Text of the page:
There's still some time before silver screen lights up again.
Keeping the current lockdown situation in mind, Director Shoojit Sircar's much-anticipated Gulabo Sitabo, starring Amitabh Bachchan and Ayushmann Khurrana, is skipping a theatrical release and will now directly premiere on Amazon Prime Video on June 12.
Teamed together for the first time, AB and AK play a bickering pair of landlord-tenant in Lucknow engaged in a wild game of one-upmanship.
Quite a few Hindi movies have explored different shades of this relationship in passing or purposefully.
Sukanya Verma lists a few.
Judgementall Hai Kya
Though her reputation is that of an unstable mind in public perception, Kangana Ranaut proves her snooping suspicions about her deviously shadowy, seemingly innocuous, tenant (Rajkummar Rao) being a demented serial killer as absolutely accurate.
For all her education and economic independence, a woman's significance continues to be measured by her marital status in Indian society. Much worse if she's a Muslim.
It's why Kriti Kulhari grumbles about being a 'divorcee' or 'changing her surname' to find a home to rent in Mission Mangal.
Alia Bhatt's landlord in Dear Zindagi isn't central to the story, but he's certainly a significant catalyst.
Besides underscoring the widespread bias young, single, people in Mumbai face in finding accommodation, her sudden expulsion from her apartment forces her to move back home in Goa and address her acute anxiety to an incredibly wise therapist.
Mujhse Shaadi Karogi
A good chunk of laughs in this David Dhawan brand of comedy can be credited to Kader Khan's whimsical landlord and his handicap of the day.
Yeh Teraa Ghar Yeh Meraa Ghar
The age-old tenant-landlord tussle is once again reiterated between Suniel Shetty and Mahima Chaudhary in Priyadarshan's Yeh Teraa Ghar Yeh Meraa Ghar and belongs to the same space as Kirayadar.
Except this one's a remake of the Malayalam comedy Sanmanassullavarkku Samadhanam and not a whole lot fun.
Landlord Paresh Rawal shares a comic camaraderie with his tenants, Akshay Kumar and Suniel Shetty.
The troika's constant wrangling and wishful thinking is set aside after they receive a call from a kidnapper and a hilarious scheme to exploit a 'wrong number' is set in motion.
Paresh Rawal is a droll mix of curiosity and nagging as he pesters Kamal Haasan's struggling Bollywood choreographer for rent and gossip. But the real fun follows when he falls for Haasan in Chachi's getup.
Communal disharmony and religious prejudices are at the centre of Mani Ratnam's Bombay in both its most brutal and subtle forms.
The cold, unfriendly welcome Manisha Koirala's character receives from her Hindu landlady in Mumbai once she learns of her Muslim identity is a case in point.
Sridevi is happy to pay advance and rent a floor of Anil Kapoor's huge house overlooking the sea with the hope of peacefully filing her news reports.
Only to realise the one and only condition she placed -- no kids -- popping out from every corner in abundance.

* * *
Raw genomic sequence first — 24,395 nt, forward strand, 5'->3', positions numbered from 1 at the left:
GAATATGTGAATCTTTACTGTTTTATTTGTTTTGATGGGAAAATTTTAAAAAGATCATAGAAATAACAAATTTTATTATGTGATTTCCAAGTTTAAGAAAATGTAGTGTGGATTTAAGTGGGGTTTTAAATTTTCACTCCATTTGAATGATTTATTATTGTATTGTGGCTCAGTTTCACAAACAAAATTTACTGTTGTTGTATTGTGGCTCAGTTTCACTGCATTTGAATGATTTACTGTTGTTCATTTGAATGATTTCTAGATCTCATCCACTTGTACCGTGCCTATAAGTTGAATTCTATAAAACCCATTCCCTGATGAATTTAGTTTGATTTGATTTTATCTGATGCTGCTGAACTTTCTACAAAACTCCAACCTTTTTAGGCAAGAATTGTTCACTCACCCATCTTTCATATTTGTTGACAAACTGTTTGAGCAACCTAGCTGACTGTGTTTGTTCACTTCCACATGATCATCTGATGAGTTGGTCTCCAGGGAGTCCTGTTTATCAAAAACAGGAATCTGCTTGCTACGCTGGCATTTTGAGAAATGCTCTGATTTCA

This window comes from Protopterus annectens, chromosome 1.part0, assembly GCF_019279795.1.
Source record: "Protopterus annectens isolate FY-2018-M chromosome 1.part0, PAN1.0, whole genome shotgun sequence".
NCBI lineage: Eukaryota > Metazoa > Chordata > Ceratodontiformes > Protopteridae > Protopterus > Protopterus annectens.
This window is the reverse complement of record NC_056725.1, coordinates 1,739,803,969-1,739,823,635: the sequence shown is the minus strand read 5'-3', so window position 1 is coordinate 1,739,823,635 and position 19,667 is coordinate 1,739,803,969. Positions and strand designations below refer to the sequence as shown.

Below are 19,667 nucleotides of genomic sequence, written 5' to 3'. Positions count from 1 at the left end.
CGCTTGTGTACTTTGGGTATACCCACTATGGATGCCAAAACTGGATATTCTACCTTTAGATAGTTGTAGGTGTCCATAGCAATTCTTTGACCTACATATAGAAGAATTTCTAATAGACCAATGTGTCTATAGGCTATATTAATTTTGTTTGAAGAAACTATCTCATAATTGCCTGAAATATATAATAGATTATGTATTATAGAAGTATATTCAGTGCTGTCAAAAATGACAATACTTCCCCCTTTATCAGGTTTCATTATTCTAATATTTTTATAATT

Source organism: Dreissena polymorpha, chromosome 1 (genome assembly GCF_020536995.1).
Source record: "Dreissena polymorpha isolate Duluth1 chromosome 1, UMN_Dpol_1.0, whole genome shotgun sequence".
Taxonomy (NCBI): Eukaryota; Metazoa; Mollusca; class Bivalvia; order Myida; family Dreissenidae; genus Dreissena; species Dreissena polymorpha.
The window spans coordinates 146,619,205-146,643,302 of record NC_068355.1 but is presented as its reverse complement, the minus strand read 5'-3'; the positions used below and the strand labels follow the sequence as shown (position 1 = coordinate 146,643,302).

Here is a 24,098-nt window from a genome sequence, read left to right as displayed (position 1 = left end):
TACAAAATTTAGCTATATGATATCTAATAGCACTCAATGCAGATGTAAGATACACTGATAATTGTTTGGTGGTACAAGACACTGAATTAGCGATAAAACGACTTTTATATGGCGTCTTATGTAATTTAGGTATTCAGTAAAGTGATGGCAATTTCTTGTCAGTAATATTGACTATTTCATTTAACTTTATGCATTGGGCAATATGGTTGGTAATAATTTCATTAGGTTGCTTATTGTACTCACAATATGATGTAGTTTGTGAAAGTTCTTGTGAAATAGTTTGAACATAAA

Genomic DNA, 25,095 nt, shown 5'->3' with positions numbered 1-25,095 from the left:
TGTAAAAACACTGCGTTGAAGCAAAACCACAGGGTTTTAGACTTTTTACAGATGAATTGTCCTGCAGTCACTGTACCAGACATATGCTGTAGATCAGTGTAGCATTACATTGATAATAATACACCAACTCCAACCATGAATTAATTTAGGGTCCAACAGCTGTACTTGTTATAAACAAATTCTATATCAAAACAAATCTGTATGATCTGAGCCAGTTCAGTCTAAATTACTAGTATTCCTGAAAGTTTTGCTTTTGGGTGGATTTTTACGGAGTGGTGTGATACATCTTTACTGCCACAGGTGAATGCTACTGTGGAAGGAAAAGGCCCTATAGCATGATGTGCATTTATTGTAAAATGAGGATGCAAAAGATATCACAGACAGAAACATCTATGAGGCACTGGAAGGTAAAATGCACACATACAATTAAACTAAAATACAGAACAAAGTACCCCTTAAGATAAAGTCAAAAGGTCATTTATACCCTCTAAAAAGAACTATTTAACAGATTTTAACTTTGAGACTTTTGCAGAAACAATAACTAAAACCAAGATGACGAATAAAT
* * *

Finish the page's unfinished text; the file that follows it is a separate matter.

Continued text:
Woh Saat Din
Falling in love with your landlord's (Nilu Phule) nubile daughter (Padmini Kolhapure), no matter how mutual the affection is never a good idea.
Planning to elope and get married only to get caught is even worse.
Anil Kapoor's wide-eyed musician learns it the hard way in Woh Saat Din.
In Mahesh Bhatt's acclaimed drama, Anupam Kher and Rohini Hattangadi playing an old couple, still recovering from the untimely loss of their only son, rent out a room to an aspiring actress (Soni Razdan).
The latter's intimidation at the hands of an influential politician after she gets pregnant by his son compel her aged landlord/lady to step up and support her in whatever way they can.
Known to depict reality in his breezy slice-of-life features, Basu Chaterjee's Kirayadar chronicles the legal woes of a father-son duo forced to reside in a tiny room after the tenants refuse to vacate their flat in Mumbai.
What makes it worse is the son's in love with the tenant's daughter.
Mohan Joshi Hazir Ho!
Saaed Mirza's affecting satire depicts an elderly couple's (Bhisham Sahni and Dina Pathak) legal battle against their wily landlord (Amjad Khan) over their residential building's doddering condition.
Finding rental accommodation can prove rather tough when you're young and broke as Dev Anand charmingly demonstrates by disguising himself as an elderly fella in the 50s rom-com, Paying Guest.
Hrishikesh Mukerji's directorial debut unfolds in three segments commenting on the cyclical nature of birth, marriage and death respectively -- David's landlord is common to all three star-studded episodes starring the likes of Dilip Kumar, Kishore Kumar and Suchitra Sen.
The genial supporting actor and a Mukerji regular cheerfully rents out the home to all its new residents with the promise of hope and happiness.
Kishore Kumar highlights an enduring problem as an engineering student from Punjab struggling to rent a flat in the capital of India.
Every available accommodation's owner insists the candidate belong to his community forcing our man to masquerade as a South Indian out of sheer desperation.
Mumbai's big bad side shows itself in the schemes of sneaky landlords and middlemen who trick naïve newlyweds to rent a room shrouded in infamy.
Oblivious to its disreputable history, the couple fight through much prejudice and humiliation.